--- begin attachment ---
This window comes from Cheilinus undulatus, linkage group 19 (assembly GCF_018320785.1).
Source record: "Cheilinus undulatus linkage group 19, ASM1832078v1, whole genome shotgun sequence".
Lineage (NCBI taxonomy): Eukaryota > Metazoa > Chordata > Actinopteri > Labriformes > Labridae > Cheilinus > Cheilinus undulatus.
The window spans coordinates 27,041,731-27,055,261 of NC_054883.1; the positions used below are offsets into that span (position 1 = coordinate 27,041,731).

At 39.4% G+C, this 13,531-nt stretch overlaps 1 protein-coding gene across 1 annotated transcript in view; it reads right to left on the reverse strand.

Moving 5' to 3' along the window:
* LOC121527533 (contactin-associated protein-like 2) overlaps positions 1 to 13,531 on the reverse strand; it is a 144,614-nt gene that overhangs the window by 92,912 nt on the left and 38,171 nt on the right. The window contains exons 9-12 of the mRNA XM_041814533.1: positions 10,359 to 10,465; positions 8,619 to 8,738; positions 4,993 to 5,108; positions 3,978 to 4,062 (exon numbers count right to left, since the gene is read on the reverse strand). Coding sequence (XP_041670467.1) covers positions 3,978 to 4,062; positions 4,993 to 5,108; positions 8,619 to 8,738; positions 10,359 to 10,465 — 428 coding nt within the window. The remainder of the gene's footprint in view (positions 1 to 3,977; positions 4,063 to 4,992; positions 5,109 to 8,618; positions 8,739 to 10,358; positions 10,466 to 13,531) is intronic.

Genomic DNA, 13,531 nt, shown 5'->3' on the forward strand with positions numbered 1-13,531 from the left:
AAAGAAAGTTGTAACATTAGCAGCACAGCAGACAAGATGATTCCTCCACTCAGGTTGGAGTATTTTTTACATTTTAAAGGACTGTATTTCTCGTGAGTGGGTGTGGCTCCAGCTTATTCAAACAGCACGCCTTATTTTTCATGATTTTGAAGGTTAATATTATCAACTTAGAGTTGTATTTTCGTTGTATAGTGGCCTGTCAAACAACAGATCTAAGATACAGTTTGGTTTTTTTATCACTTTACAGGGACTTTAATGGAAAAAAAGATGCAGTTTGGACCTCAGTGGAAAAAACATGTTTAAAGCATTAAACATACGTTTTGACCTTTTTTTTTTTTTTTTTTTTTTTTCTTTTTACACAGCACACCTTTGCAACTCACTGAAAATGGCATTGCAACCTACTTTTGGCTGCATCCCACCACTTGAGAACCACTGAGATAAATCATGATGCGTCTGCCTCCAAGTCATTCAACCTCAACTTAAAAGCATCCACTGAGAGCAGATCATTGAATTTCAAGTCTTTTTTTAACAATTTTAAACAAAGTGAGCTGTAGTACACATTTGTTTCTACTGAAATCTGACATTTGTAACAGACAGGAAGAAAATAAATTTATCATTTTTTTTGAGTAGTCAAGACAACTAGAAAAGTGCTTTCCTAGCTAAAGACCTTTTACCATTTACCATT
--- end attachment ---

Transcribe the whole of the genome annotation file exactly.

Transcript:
This window comes from Cheilinus undulatus, linkage group 19 (assembly GCF_018320785.1).
Source record: "Cheilinus undulatus linkage group 19, ASM1832078v1, whole genome shotgun sequence".
Lineage (NCBI taxonomy): Eukaryota > Metazoa > Chordata > Actinopteri > Labriformes > Labridae > Cheilinus > Cheilinus undulatus.
The window spans coordinates 27,041,731-27,055,261 of NC_054883.1; the positions used below are offsets into that span (position 1 = coordinate 27,041,731).

At 39.4% G+C, this 13,531-nt stretch overlaps 1 protein-coding gene across 1 annotated transcript in view; it reads right to left on the reverse strand.

Moving 5' to 3' along the window:
* LOC121527533 (contactin-associated protein-like 2) overlaps positions 1 to 13,531 on the reverse strand; it is a 144,614-nt gene that overhangs the window by 92,912 nt on the left and 38,171 nt on the right. The window contains exons 9-12 of the mRNA XM_041814533.1: positions 10,359 to 10,465; positions 8,619 to 8,738; positions 4,993 to 5,108; positions 3,978 to 4,062 (exon numbers count right to left, since the gene is read on the reverse strand). Coding sequence (XP_041670467.1) covers positions 3,978 to 4,062; positions 4,993 to 5,108; positions 8,619 to 8,738; positions 10,359 to 10,465 — 428 coding nt within the window. The remainder of the gene's footprint in view (positions 1 to 3,977; positions 4,063 to 4,992; positions 5,109 to 8,618; positions 8,739 to 10,358; positions 10,466 to 13,531) is intronic.

Genomic DNA, 13,531 nt, shown 5'->3' on the forward strand with positions numbered 1-13,531 from the left:
AAAGAAAGTTGTAACATTAGCAGCACAGCAGACAAGATGATTCCTCCACTCAGGTTGGAGTATTTTTTACATTTTAAAGGACTGTATTTCTCGTGAGTGGGTGTGGCTCCAGCTTATTCAAACAGCACGCCTTATTTTTCATGATTTTGAAGGTTAATATTATCAACTTAGAGTTGTATTTTCGTTGTATAGTGGCCTGTCAAACAACAGATCTAAGATACAGTTTGGTTTTTTTATCACTTTACAGGGACTTTAATGGAAAAAAAGATGCAGTTTGGACCTCAGTGGAAAAAACATGTTTAAAGCATTAAACATACGTTTTGACCTTTTTTTTTTTTTTTTTTTTTTTTCTTTTTACACAGCACACCTTTGCAACTCACTGAAAATGGCATTGCAACCTACTTTTGGCTGCATCCCACCACTTGAGAACCACTGAGATAAATCATGATGCGTCTGCCTCCAAGTCATTCAACCTCAACTTAAAAGCATCCACTGAGAGCAGATCATTGAATTTCAAGTCTTTTTTTAACAATTTTAAACAAAGTGAGCTGTAGTACACATTTGTTTCTACTGAAATCTGACATTTGTAACAGACAGGAAGAAAATAAATTTATCATTTTTTTTGAGTAGTCAAGACAACTAGAAAAGTGCTTTCCTAGCTAAAGACCTTTTACCATTTACCATT